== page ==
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From childhood memories, Laos many of us will associate the sight of shuttlecocks with languid, summer vacations, picnics, or just messing about in the backyard. At least for the game we played as children, Laos the high net could readily be rigged in any open space and boundaries didn’t matter Laos all that much. After all, it was hard enough for most of us to get the small racquet (or battledore) to even connect with the light, feathered, floating shuttlecock and, even if we did make Laos the hit, to send it very far. By contrast, the much more professional sport of badminton is a classy game that, requiring great anticipation and finesse, tends to be dominated by Asian athletes.

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Unlike a fast-moving squash ball, which fits very neatly into the eye socket and can blind you, there’s little chance of being badly hurt as a consequence of a high-speed encounter with a shuttlecock. That, though, isn’t the case for these Kansas City shuttlecocks, which are of sufficient magnitude and heft to cause some damage to anything, or anyone, that runs head-on into them. Still, they are made of aluminium and fiberglass so it wouldn’t be like hitting bronze or marble. Where did they come from? It seemed unlikely these feathered follies were just sporting equipment left lying around after a game by juvenile giants from Jonathan Swift’s Brobdingnag (could his 1726 Gulliver’s Travels be regarded as a precursor of The Wizard of Oz?) or the ever-playful gods of Mt Olympus! The answer is, of course, more prosaic, human and interesting.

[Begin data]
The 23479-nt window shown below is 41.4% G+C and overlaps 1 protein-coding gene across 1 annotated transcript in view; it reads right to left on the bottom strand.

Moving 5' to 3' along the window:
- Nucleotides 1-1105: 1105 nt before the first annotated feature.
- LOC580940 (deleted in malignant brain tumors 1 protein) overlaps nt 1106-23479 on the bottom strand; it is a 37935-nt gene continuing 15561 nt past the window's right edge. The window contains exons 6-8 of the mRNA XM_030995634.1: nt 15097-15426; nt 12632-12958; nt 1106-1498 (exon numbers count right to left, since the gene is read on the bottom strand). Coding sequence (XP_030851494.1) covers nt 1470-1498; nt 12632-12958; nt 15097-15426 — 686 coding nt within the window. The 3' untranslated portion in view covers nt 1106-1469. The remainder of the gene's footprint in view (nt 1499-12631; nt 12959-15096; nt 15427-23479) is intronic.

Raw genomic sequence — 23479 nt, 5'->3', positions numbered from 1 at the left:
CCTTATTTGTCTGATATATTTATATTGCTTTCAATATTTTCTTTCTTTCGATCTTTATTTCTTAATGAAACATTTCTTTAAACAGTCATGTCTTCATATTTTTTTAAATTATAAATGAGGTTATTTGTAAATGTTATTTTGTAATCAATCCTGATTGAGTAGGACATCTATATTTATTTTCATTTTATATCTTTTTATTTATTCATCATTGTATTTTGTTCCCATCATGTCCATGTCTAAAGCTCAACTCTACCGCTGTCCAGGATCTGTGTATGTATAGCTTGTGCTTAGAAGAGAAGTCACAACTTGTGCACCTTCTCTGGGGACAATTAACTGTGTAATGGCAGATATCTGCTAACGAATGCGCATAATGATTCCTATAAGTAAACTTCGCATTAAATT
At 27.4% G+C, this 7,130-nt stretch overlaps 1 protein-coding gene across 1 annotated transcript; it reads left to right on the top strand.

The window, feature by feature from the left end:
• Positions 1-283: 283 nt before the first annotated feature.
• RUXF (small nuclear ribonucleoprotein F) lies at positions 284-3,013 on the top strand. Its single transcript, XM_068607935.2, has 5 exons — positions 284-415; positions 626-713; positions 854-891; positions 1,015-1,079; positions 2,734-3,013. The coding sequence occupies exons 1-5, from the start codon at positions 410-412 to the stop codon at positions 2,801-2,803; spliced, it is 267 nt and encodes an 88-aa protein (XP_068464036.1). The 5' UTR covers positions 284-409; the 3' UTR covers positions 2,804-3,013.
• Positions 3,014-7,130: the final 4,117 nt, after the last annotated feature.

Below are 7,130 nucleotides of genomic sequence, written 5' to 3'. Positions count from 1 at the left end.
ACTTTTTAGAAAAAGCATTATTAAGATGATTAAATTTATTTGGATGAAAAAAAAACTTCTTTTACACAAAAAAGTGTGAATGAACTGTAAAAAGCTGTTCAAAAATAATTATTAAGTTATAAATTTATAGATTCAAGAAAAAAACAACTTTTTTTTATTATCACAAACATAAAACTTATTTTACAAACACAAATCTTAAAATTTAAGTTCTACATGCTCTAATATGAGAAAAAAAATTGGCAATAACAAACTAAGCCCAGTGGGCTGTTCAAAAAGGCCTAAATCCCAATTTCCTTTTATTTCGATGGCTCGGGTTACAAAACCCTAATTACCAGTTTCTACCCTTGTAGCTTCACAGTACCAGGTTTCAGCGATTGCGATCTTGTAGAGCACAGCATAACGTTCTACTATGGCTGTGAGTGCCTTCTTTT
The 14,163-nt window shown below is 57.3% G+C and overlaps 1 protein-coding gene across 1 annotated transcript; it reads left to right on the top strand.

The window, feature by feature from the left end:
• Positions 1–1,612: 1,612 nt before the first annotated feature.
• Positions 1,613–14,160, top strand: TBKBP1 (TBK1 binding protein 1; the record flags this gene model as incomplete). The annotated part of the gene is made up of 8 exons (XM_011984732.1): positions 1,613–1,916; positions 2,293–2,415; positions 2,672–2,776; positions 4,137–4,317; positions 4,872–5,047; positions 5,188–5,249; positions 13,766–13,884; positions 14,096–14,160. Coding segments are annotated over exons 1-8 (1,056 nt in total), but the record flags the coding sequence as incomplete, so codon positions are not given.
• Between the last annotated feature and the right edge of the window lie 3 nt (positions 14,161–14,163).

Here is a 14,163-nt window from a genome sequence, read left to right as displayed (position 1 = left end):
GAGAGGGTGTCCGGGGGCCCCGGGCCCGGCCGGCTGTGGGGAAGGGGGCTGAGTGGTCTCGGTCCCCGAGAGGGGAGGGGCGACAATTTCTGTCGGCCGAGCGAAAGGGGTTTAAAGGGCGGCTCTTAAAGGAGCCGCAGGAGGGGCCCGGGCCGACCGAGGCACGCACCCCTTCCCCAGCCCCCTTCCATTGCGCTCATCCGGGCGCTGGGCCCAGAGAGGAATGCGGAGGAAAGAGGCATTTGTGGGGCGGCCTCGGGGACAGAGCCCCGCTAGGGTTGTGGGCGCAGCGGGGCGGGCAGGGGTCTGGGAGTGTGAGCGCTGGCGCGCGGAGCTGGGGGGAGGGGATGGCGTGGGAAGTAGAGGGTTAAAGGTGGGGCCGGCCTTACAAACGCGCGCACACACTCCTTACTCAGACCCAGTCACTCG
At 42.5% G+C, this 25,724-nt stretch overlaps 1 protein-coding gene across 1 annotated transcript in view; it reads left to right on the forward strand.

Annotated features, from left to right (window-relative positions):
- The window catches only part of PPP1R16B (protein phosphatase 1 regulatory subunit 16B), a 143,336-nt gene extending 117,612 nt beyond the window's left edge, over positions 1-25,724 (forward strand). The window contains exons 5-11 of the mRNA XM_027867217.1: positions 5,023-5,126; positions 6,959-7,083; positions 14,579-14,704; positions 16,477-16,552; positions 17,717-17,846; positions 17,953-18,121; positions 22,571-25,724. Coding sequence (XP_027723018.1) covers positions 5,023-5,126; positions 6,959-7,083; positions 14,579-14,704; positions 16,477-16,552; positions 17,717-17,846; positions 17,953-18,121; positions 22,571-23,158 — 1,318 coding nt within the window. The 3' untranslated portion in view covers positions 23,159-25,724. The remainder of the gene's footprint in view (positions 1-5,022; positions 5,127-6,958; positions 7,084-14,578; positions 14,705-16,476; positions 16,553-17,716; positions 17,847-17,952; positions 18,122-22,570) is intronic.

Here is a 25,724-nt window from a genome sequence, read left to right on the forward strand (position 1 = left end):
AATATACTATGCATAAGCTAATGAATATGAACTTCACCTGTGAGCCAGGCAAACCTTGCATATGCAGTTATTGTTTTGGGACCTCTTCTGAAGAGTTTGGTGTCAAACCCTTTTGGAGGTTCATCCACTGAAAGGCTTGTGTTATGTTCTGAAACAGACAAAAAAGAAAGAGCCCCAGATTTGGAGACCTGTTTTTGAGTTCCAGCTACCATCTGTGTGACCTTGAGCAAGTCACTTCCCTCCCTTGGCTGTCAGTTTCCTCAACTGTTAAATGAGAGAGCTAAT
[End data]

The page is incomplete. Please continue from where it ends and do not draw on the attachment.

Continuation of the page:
My immediate thought was Claes Oldenburg. Implicating him as the creator of these shuttlecocks reflected my familiarity with his 14-metre-high clothespin (clothes peg) from an earlier 1970s’ life in Philadelphia. I was only half-right. The four big shuttlecocks are joint works with Oldenburg’s second wife, Coosje van Bruggen. Now in his late eighties, Oldenburg has long outlived the much younger van Bruggen. They were partners in life and work for more than thirty-two years, but she died too young, as many women still do, of breast cancer. Commissioned by the directors of the Nelson-Atkins Museum of Art, which stands in the background of these lively pieces, Oldenburg and van Bruggen evidently visited and envisaged the grassy surrounds here in Kansas as a giant’s playground. And it really is a spectacular and pleasing prospect.

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